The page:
Orange Citrus x sinensis is a Citrus tree, and the fruits of this tree.
It is a hybrid
of cultivated origin, possibly between C. maxima and C. reticulata.
It is a small tree growing to 10 m tall, with thorny
shoots and evergreen leaves 4-10 cm long. The fruit originated
in southeast Asia, either in India, Vietnam or southern China. The original
fruit is rather bitter compared to modern cultivars, as is referred to
as the sour orange (or alternately, bitter, bigarade or Seville orange).
The sour taste is in fact attributed to the slight acidity of the orange's juice.
are widely grown in warm climates worldwide. The flavors of orange vary from sweet
to sour. The fruit
is commonly peeled and eaten fresh, or squeezed for its juice. It has a thick
bitter rind that is usually discarded, but can be processed into animal feed by
removing water using pressure and heat. It can also be used in certain recipes
as flavoring or a garnish.
The outer-most layer of the rind is grated or thinly veneered with a tool called
a zester, to produce orange zest which is popular in cooking because it has a
similar flavor to the inner part of the orange. The white part of the rind, pith,
is almost always discarded.
citrus trees are of a single genus, Citrus, and remain largely interbreedable;
that is, there is only one "superspecies" which includes lemons and limes
as well as oranges. Nevertheless names have been given to the various members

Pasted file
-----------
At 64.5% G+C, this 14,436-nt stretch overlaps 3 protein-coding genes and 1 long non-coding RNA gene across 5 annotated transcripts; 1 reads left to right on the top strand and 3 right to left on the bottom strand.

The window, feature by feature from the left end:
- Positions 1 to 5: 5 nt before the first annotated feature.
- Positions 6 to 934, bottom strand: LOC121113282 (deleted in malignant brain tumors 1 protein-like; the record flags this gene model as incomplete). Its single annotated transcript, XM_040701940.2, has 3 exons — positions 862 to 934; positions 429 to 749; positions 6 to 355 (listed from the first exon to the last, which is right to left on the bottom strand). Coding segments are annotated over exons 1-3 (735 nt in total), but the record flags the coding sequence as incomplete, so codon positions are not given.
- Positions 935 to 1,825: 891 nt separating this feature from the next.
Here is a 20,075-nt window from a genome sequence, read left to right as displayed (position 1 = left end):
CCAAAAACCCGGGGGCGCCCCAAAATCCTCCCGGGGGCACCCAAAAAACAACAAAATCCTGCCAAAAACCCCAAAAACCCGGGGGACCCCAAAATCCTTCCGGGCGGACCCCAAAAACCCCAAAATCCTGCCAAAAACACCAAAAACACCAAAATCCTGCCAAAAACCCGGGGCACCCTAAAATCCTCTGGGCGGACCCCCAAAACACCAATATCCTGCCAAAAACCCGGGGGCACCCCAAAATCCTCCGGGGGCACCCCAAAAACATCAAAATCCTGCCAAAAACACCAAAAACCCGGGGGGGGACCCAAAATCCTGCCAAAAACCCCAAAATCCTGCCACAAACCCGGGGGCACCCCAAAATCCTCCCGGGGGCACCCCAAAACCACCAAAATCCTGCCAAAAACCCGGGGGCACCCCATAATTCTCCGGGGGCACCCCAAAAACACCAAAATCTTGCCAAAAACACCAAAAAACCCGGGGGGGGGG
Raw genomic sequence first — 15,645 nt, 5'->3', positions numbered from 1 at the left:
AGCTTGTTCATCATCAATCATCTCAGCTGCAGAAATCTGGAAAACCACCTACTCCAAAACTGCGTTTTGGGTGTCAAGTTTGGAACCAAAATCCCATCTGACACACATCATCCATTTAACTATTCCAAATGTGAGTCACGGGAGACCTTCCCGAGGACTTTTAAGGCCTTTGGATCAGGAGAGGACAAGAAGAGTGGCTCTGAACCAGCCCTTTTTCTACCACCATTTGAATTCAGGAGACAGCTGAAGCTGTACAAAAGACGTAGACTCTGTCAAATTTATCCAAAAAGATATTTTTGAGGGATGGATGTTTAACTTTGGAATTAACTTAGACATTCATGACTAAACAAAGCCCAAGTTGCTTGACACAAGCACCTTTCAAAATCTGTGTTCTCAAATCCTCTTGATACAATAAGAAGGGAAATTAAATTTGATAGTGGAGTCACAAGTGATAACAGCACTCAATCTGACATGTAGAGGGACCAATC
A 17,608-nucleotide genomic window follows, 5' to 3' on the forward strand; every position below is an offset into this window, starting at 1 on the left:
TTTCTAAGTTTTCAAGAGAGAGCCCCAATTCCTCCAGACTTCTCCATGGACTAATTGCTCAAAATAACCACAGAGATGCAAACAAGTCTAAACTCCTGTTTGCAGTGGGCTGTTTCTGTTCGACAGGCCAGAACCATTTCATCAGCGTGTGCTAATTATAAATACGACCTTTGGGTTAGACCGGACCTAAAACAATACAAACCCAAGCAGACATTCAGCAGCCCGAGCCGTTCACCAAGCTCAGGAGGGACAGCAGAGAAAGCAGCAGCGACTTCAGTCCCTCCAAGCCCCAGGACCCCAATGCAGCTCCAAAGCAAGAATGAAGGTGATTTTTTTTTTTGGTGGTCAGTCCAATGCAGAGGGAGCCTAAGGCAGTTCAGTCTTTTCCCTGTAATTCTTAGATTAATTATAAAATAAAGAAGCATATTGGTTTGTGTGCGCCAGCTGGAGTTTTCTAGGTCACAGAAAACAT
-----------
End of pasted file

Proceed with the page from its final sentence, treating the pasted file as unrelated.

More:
of the citrus family, oranges often being referred to as Citrus sinensis
and Citrus aurantium. All members of the genus Citrus are considered
berries because they
have many seeds, are fleshy, soft and derive from a single ovary.
number of cultivars of orange are now cultivated widely. The sweet
orange (Citrus x aurantium) was first grown in Spain, and has become the most popular
variety. The sweet orange will grow to different sizes and colors due to local
conditions, most commonly with ten carpels (slices) inside.
single mutation in an orchard of sweet oranges planted
at a monastery in 1820 in Brazil led to the navel orange
(aka Washington, Riverside or Bahia navel). A single cutting of the original was
then transplanted to Riverside, California
in 1870, creating a
new market worldwide. The mutation caused a 'twin' fruit, with a smaller orange
embedded in the outer fruit opposite the stem. From the outside the smaller, undeveloped,
twin leaves a human navel-like formation at the top of the fruit. Navel oranges
are almost always seedless, and tend to be larger than the sweet orange. They
are produced without pollination (parthenocarpy).
or Murcia orange
is one of the sweet oranges used for juice extraction. It is a late-season fruit.
It is a popular variety of orange when the navel oranges are out of season.
blood orange has streaks
of red in the fruit, and when squeezed the juice is often reddish. The mandarin orange is
similar, but smaller and sweeter, and the scarlet navel is a variety with
the same diploid mutation as the navel orange.
Bitter oranges are used
in marmalade and as an ingredient
in the liqueurs
cultivation is a major business, and an important part of the economies of (among
others) the US states of Florida and California, many Mediterranean countries,
Romania, South Africa,
China, and the 'Riverina'
district around the Murray River in Australia.
made from oranges
oil (produced by pressing the peel) is used in surface conditioning of wood
furniture, and (along with other citrus oils) in grease removal and as a hand-cleansing
spray (extracted from orange peels and sold commercially) is an extremely
efficient cleaning agent which is environmentally friendly and non-toxic.
- Orange blossom honey (really citrus honey) is
produced by putting beehives in the citrus groves during bloom, which also pollinates seeded citrus
varieties. Orange blossom honey is highly prized, and tastes much like orange.